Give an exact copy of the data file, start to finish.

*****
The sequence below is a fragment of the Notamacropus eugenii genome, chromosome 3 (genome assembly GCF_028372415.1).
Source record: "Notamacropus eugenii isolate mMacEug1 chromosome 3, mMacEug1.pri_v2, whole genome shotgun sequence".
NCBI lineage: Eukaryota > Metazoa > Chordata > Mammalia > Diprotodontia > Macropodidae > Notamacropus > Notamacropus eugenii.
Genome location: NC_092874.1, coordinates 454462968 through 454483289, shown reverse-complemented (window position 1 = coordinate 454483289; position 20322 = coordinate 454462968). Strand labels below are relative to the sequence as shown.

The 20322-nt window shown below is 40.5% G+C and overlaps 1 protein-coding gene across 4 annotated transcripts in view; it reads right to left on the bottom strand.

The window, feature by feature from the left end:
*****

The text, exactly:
The sequence below is a fragment of the Notamacropus eugenii genome, chromosome 3 (genome assembly GCF_028372415.1).
Source record: "Notamacropus eugenii isolate mMacEug1 chromosome 3, mMacEug1.pri_v2, whole genome shotgun sequence".
NCBI lineage: Eukaryota > Metazoa > Chordata > Mammalia > Diprotodontia > Macropodidae > Notamacropus > Notamacropus eugenii.
Genome location: NC_092874.1, coordinates 454462968 through 454483289, shown reverse-complemented (window position 1 = coordinate 454483289; position 20322 = coordinate 454462968). Strand labels below are relative to the sequence as shown.

The 20322-nt window shown below is 40.5% G+C and overlaps 1 protein-coding gene across 4 annotated transcripts in view; it reads right to left on the bottom strand.

The window, feature by feature from the left end: